Fundamentalistic claims like this, with rigid definitions of what exactly God did and how he did it, which are tied to events that should come with historical and scientific evidence, these are highly problematic in every religion. This is why you have progressive views evolving in most religions: Catholicism, Protestantism, Judaism, Hinduism, etc. And now Mormonism. For these Progressives, faith in God and living a religious life does not require historical accuracy in the origins in these religions.
So, the issue is in the fundamentalism. Some claim that Mormonism has no value if the 1838 First vision account* is not word for word historically accurate. Some claim that Christianity has no value if many verses in the New Testament have dubious provenance. Some claim that Christianity and Judaism have no value if man evolved from apes. Some claim that Hinduism has no value if it could be proven the River Ganga was not created from the drops of Shiva’s hair.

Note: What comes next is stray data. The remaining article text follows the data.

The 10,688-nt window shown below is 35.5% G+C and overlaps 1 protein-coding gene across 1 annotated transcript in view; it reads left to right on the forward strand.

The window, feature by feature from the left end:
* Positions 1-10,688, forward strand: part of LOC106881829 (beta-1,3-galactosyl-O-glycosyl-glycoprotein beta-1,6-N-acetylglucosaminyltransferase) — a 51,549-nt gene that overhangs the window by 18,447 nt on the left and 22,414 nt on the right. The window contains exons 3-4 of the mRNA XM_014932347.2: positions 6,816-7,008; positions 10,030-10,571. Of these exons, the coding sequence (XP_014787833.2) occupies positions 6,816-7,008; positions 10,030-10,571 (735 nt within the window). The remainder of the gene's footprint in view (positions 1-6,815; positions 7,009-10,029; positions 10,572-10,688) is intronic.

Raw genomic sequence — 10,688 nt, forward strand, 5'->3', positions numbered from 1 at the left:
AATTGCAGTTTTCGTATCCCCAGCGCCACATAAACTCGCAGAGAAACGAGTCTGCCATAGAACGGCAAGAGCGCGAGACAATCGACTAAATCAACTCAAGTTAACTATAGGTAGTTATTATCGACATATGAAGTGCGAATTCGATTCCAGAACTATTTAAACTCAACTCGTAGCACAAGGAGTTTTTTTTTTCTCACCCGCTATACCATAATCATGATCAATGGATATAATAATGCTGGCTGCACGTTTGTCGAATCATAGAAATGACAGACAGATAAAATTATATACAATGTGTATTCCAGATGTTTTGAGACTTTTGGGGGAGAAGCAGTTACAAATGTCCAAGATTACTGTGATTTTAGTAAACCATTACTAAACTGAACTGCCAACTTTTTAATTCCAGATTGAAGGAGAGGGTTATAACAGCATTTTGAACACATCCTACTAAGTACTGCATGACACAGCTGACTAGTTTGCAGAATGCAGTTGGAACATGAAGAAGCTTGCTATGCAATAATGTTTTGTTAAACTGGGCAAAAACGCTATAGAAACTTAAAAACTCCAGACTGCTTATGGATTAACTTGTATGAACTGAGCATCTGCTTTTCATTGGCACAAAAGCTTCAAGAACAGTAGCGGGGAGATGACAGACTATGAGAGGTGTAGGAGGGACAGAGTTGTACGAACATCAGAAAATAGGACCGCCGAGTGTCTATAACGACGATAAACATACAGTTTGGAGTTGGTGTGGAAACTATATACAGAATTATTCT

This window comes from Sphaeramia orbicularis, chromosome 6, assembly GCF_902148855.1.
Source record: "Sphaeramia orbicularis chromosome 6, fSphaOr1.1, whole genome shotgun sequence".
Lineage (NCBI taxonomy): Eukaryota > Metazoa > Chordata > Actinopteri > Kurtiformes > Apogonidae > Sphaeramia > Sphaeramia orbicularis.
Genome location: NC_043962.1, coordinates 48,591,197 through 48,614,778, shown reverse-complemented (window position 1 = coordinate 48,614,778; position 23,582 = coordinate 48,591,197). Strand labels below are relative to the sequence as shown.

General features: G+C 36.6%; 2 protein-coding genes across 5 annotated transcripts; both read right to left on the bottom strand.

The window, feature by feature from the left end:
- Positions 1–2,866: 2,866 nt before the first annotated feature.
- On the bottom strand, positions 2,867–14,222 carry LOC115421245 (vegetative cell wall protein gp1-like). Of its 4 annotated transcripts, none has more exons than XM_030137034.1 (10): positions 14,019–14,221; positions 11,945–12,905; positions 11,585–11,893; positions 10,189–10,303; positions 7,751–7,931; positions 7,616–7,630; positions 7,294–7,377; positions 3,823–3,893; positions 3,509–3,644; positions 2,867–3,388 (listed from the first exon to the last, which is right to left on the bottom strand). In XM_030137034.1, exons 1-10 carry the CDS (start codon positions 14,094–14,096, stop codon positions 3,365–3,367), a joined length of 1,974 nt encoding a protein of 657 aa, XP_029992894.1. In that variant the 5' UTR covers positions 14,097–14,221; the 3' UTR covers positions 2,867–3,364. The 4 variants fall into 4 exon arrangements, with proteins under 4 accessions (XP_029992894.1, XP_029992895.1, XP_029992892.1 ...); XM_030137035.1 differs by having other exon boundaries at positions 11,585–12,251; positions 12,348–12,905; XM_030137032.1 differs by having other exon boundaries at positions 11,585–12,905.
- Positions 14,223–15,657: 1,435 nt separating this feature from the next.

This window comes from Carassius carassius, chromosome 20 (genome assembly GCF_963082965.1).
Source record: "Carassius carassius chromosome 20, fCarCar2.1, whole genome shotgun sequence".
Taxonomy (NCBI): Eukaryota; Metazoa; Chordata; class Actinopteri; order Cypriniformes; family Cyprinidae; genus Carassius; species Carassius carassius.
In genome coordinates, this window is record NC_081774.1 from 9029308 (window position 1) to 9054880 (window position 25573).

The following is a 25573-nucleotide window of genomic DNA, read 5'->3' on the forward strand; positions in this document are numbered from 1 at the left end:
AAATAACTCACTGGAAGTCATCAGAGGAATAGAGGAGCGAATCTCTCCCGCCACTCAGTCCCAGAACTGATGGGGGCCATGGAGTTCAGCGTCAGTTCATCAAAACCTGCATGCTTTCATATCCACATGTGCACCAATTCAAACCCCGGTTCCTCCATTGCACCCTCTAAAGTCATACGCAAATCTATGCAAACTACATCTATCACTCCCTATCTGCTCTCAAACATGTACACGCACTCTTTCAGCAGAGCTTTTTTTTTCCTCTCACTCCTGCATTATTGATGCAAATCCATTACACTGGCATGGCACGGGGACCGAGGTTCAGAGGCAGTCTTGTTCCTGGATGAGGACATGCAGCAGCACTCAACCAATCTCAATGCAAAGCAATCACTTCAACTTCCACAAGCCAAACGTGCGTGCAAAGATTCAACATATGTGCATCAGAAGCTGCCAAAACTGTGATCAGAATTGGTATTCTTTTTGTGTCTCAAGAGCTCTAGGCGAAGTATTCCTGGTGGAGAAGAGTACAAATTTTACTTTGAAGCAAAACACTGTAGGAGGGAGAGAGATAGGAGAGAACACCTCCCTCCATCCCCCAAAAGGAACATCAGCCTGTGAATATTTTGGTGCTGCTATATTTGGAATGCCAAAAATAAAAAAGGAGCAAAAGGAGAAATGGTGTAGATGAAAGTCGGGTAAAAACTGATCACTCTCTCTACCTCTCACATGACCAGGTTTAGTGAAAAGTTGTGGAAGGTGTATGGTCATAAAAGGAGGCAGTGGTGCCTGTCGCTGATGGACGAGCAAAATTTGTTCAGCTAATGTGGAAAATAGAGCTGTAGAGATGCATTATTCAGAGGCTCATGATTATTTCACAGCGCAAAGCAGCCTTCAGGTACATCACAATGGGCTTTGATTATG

So, Dustin bemoans the lack of alternatives to Mormonism, once this world view is shattered. But it’s a false premise. What is shattered here is not the veracity of all religion. What is shattered here is fundamentalistic religion. Which is a good thing. We don’t need it. Let’s bomb it and get rid of it. True religion is not about the historicity or scientific veracity of its origin claims.